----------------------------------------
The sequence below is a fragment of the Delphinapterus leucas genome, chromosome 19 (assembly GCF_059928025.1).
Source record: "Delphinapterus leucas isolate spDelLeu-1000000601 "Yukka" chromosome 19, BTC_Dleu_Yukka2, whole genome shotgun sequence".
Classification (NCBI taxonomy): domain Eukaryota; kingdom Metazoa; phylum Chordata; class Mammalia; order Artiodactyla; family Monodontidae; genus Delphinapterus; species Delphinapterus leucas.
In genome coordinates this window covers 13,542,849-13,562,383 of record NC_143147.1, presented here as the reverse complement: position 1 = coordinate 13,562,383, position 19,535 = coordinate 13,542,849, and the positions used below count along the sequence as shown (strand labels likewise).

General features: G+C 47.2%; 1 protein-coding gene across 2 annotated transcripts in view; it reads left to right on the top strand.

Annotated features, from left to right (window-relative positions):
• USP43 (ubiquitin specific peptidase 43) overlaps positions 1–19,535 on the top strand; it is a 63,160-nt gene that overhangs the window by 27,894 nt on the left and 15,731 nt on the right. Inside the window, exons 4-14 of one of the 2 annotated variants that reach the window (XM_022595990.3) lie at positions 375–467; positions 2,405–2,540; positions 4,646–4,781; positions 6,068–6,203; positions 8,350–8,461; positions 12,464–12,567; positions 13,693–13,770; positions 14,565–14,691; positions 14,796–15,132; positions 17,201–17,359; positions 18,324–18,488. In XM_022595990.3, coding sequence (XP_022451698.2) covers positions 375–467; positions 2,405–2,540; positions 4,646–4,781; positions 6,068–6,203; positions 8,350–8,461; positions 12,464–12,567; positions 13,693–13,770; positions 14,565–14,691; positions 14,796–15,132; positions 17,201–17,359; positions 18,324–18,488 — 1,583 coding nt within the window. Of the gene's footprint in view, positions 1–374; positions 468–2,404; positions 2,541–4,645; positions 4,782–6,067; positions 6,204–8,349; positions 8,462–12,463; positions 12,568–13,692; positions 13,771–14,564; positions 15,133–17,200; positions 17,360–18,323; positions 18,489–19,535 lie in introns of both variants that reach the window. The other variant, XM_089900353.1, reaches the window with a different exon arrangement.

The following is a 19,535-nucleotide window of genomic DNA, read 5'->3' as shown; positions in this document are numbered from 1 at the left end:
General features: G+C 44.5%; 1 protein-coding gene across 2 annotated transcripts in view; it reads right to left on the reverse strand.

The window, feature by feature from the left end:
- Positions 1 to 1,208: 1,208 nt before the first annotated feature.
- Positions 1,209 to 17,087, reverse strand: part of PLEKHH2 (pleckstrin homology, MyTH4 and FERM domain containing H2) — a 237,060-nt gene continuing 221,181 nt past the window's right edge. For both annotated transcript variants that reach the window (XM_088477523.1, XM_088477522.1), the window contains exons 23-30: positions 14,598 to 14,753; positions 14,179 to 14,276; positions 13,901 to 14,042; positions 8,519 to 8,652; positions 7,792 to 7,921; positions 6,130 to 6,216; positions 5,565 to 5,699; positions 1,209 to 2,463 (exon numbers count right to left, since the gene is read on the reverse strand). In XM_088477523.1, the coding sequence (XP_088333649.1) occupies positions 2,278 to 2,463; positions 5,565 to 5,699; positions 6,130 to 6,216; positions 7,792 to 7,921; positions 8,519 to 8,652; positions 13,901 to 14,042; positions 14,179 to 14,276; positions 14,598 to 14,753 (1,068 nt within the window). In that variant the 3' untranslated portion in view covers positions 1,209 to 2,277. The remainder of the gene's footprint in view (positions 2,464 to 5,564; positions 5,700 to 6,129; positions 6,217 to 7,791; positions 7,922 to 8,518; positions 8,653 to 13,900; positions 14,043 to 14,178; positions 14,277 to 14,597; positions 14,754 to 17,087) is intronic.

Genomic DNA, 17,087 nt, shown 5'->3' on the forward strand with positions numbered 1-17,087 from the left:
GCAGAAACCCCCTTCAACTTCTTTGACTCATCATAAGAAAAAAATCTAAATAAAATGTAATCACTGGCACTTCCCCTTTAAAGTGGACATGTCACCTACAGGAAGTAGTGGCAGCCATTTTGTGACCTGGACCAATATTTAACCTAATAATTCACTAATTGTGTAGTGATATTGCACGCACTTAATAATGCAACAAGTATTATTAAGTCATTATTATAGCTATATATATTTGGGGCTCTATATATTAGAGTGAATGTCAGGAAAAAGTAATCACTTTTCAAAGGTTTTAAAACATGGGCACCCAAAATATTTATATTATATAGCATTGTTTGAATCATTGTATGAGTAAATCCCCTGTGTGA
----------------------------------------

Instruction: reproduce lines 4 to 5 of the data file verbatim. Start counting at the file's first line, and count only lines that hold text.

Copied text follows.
In genome coordinates this window covers 13,542,849-13,562,383 of record NC_143147.1, presented here as the reverse complement: position 1 = coordinate 13,562,383, position 19,535 = coordinate 13,542,849, and the positions used below count along the sequence as shown (strand labels likewise).

General features: G+C 47.2%; 1 protein-coding gene across 2 annotated transcripts in view; it reads left to right on the top strand.